About High Cholesterol
Cholesterol is not essentially bad. This is a waxy substance that actually helps the body in many ways. It is necessary to build healthy cells, create hormones, and synthesize vitamin D. This is also necessary for digestion.
However, having too much of this fatty matter in the system can be detrimental. If there are high levels of cholesterol in the system, fatty deposits may grow, making it difficult for the blood to flow efficiently to the arteries. These deposits can break and turn into clots.
The Centers for Disease Control and Prevention (CDC) said that there are nearly 94 million adults in the U.S. who have total cholesterol levels above 200 mg/dl. From 2015 to 2018 alone, about 12% of the population had elevated total cholesterol. Having high cholesterol can put people at greater risk of stroke, the fifth most common cause of death, and heart disease, which is the leading cause of mortality.
High Cholesterol Causes
A lot of things can lead to high levels of cholesterol. Here are some of the common causes that have been identified:
- Poor diet – This is among the main causes of high cholesterol. Too much eating of foods that are high in fats and cholesterol can be extremely harmful. These foods are meat, full-fat dairy, and butter.
- Heredity – Genes that have been passed down to children may increase the risk or cause high cholesterol. Familial hypercholesterolemia is a rare genetic condition that elevates the levels of cholesterol.
- Lack of exercise – If physical activity is enough, it is faster for the body to expel bad cholesterol.
- Smoking and drinking – Smoking does not only damage the blood vessels and arteries but can also elevate low-density lipoprotein (LDL) cholesterol. With alcohol, it can be rebuilt into triglycerides and cholesterol in the liver.
- Medical conditions – Some medical conditions that can cause or worsen high levels of cholesterol are:
- Chronic kidney disease
Symptoms of High Cholesterol
Typically, having high cholesterol levels has no signs or symptoms. Thus, this is referred to as a “silent” condition. Most people with high cholesterol do not realize that they have the condition unless it has developed into a more serious complication.
Complications of elevated cholesterol levels can lead to the following manifestations:
- Chest pain
- Discomfort in the neck, jaw, shoulder, arm, or upper belly
- Unusual tiredness
- Sudden numbness or weakness
- Trouble speaking
- Loss of balance
- Sudden vision changes
Since most people who have high levels of cholesterol are unlikely to notice that they have the disease, a routine check-up is important. The National Heart, Lung, and Blood Institute (NHLBI) recommends routine cholesterol screenings every one to two years, especially for those who are at risk and those above the age of 45 for men and 55 for women. Maintaining a heart-healthy lifestyle is also a very effective way to prevent this condition.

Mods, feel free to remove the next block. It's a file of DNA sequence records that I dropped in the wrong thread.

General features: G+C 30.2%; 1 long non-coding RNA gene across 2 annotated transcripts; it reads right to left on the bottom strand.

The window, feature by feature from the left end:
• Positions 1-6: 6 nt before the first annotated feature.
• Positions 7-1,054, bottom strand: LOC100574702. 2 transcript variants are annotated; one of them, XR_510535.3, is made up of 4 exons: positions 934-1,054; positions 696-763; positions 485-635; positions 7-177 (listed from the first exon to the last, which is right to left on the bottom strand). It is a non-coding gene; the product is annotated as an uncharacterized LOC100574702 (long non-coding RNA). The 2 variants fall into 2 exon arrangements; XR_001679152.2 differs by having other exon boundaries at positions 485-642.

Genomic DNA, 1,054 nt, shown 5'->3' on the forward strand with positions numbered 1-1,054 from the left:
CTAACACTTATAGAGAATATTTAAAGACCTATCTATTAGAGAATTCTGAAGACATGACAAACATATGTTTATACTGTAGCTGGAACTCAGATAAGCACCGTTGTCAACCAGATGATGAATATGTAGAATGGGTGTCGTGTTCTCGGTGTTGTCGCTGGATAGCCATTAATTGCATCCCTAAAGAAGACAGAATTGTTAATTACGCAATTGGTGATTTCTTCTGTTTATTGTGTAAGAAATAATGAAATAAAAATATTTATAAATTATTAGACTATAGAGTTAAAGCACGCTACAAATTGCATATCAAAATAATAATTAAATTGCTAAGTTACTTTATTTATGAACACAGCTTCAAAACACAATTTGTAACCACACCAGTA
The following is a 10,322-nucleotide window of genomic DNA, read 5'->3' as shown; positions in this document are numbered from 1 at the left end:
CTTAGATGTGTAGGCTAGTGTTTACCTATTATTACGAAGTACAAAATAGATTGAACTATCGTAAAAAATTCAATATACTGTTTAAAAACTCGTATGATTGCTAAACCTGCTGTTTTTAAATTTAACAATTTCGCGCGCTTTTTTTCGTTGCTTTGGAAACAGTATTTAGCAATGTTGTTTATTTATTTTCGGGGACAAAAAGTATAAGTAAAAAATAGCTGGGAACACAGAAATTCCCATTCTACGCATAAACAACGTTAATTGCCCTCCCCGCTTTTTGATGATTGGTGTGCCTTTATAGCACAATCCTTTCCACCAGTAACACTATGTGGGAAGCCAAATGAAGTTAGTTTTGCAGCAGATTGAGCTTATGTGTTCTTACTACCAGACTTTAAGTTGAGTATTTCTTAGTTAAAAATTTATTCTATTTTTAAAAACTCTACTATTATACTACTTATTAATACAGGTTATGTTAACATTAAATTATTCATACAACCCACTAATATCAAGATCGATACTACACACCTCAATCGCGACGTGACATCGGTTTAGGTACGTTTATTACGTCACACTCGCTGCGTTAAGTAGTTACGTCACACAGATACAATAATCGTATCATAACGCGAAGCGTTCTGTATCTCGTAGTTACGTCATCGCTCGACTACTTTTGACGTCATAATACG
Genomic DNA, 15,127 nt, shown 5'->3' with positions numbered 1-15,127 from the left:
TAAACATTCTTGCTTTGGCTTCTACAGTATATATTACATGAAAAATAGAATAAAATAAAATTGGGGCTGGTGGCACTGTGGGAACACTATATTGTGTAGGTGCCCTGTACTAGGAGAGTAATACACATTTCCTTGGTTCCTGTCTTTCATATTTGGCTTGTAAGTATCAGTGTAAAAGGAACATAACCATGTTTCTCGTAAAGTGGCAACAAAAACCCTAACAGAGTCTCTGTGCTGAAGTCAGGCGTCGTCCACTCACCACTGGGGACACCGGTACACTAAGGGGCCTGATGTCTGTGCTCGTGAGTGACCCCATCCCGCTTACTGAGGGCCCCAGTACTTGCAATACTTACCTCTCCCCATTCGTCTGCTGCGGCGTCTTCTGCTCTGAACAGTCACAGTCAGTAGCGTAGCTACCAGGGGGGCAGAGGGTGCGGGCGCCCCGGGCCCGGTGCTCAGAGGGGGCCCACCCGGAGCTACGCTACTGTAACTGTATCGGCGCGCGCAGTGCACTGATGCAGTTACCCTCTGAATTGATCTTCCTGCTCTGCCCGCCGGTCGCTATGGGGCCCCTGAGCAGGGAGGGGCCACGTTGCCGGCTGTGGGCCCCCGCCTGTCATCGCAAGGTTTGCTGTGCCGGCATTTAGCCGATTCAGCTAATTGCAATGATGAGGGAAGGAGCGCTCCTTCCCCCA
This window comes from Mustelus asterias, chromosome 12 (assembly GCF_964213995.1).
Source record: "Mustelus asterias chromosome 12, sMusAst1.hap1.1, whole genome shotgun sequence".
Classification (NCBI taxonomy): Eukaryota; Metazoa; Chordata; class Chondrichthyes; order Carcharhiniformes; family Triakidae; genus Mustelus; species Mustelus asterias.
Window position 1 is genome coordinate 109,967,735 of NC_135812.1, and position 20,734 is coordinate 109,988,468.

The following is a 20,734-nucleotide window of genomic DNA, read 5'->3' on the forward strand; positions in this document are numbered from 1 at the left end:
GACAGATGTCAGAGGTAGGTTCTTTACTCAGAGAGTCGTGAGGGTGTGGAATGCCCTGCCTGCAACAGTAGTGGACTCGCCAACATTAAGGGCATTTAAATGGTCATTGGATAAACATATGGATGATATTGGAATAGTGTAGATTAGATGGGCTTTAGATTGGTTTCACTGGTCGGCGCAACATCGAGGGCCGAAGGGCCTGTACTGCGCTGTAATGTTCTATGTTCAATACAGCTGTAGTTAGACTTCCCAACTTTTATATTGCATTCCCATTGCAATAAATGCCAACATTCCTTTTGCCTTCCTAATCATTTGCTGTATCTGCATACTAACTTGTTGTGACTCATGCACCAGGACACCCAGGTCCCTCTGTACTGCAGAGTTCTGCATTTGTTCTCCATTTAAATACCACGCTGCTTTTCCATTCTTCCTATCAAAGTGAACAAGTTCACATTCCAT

How to Treat High Cholesterol?
Changes in your lifestyle can greatly improve your cholesterol levels. Here are some changes you can make while taking your cholesterol-lowering drugs:
- Eat heart-healthy foods – When eating, make sure to consume foods that are rich in omega-3 fatty acids and avoid those with high trans fats and saturated fats. You should also increase your intake of soluble fiber.
- Increase physical activity – It has been proven that 30 minutes of exercise, five times a week, can help with cholesterol management. This includes playing sports, riding a bike, and taking brisk walks.
- Lose weight – Being overweight is associated with having high cholesterol. Make an effort to intentionally lose weight so that it will be easier to manage your health.
- Avoid smoking and drink moderately – Quitting smoking can significantly increase your level of high-density lipoprotein (HDL) cholesterol, the same as drinking alcohol in moderation.
If changes in lifestyle are not sufficient to lower your levels of cholesterol, your physician may prescribe high-cholesterol medication. Here are some of the cholesterol medications:
- Cholesterol absorption inhibitor
- Bempedoic acid
- Bempedoic acid-ezetimibe
- Combination calcium channel blocker and statin
- Combination cholesterol absorption inhibitor and statin
- Omega-3 fatty acids